A collective of bibliophiles talking about books. Book Fox (vulpes libris): small bibliovorous mammal of overactive imagination and uncommonly large bookshop expenses. Habitat: anywhere the rustle of pages can be heard.
In the early days of Vulpes Libris we used to do this regularly. Gathering snippets of book news from the interwebs and cobbling them together in some sort of theme. This week has been a one of high emotion here in Scotland. Exciting, terrifying and depending how you voted, joyous or crushing. So when I was trying to write my review for today I discovered I was completely drained of emotion. So, I thought I’d reprise the Roundup idea for one week only.
There is no theme here, I’m afraid. Just things I thought you might like.
James Dawson delivered the annual Patrick Hardy lecture this week on the subject of diversity in kids books. An article in The Bookseller gives some details of his speech. It’s also covered, although in different terms in the Guardian where the headline reads, ‘There are too many white faces in children’s books.’ However this issue is reported, I say HOORAH, at last the topic is getting some serious and much needed discussion.
Dawson attributed the lack of diverse books to the quest for sales. “Marketing is key here, clearly, but what it boils down to is fear that a book won’t reach its biggest possible audience and lose money. To me this creates a self-fulfilling prophecy. If we think books about minorities don’t sell, we don’t put them in bookshops where they – big surprise – can’t possibly sell.”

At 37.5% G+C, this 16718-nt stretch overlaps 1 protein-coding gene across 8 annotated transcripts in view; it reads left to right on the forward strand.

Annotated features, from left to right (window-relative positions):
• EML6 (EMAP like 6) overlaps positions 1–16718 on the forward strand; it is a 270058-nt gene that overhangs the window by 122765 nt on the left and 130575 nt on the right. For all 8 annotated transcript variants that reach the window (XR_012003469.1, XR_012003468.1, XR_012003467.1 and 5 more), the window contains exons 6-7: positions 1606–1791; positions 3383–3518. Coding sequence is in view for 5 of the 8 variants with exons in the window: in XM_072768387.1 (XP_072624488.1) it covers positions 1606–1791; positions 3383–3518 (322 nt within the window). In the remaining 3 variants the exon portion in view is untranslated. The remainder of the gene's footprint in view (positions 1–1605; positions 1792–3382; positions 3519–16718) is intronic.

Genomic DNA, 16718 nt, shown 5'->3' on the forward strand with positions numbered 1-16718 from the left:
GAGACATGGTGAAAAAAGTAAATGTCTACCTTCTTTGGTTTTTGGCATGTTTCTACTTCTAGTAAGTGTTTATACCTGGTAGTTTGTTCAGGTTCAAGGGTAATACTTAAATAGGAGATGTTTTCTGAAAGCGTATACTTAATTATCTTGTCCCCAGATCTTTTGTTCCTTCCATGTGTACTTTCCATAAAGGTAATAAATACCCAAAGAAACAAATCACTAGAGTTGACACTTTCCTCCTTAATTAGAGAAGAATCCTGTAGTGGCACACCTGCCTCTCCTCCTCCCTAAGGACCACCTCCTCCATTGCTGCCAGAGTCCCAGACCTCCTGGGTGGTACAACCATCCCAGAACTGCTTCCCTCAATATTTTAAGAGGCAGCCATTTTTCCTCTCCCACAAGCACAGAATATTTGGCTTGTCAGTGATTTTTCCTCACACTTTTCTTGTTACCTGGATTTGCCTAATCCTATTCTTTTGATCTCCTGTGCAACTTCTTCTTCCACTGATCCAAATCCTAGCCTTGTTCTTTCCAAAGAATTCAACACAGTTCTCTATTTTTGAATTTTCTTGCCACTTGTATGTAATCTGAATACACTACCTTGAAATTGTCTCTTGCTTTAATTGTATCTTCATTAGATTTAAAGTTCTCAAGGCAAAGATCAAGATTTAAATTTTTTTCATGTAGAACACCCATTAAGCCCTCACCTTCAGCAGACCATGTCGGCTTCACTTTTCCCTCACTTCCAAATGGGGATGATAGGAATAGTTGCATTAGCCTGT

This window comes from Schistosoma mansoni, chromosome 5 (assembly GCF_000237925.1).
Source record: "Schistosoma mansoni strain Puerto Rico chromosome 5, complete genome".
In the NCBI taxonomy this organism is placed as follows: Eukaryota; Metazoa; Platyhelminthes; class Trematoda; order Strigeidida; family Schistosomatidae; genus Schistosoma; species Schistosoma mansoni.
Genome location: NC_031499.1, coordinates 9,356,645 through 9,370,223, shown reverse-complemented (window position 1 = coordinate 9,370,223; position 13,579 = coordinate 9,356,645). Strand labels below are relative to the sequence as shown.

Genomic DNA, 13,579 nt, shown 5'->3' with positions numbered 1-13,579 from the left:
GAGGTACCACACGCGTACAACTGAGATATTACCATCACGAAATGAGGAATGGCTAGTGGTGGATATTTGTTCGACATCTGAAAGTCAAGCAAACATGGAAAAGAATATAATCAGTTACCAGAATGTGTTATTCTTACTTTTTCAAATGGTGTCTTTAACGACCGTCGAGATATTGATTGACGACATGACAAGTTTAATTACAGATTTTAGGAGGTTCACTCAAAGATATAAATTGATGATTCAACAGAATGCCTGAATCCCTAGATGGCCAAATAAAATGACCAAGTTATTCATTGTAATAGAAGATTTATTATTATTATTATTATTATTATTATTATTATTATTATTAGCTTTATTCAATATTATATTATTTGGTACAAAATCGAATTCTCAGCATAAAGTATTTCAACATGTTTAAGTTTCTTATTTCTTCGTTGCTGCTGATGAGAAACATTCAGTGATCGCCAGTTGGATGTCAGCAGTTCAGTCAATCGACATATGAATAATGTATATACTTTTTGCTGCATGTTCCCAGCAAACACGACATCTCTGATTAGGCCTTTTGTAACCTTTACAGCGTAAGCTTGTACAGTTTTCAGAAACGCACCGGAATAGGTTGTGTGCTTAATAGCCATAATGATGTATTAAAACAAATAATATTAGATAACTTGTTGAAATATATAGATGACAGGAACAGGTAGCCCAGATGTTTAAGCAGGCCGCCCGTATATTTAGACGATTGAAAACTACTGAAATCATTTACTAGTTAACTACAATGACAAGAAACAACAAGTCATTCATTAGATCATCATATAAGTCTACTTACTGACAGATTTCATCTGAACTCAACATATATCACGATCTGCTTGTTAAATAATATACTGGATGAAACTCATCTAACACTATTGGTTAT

Sticking with reports in the Guardian, Hilary Mantel has confessed to fantasising about killing Margaret Thatcher. I, for one am very much looking forward to reading this!
The surreal experience is the inspiration for The Assassination of Margaret Thatcher: August 6th 1983, published exclusively on Friday.
The story has already proved controversial, with the Daily Telegraph this week pulling out of a deal to publish the story first, despite reportedly paying tens of thousands of pounds – a figure denied by the Telegraph – to secure exclusive rights.
This is an old article, but one I found fascinating. How’s your concentration span these days? Could you sit quietly and read War and Peace without thinking about anything else? A piece in Salon explores the neuroscience of always being distracted.
And who is this frumpy thirty-something man who has tried to read “War and Peace” five times, never making it past the garden gate? I took the tome down from the shelf this morning and frowned again at those sad little dog-ears near the fifty-page mark.
The Huffington Post celebrates the literature of Scotland this week with five books that take you there. But do you agree? Would you pick these ones?
And finally…to cheer us all up after an emotional rollercoaster of a week, I LOVE this piece on Bored Panda about the guerrilla cartoonist Troqman whose doodles are absolutely brilliant!
(Picture is of my dog Jura, because she makes me happy )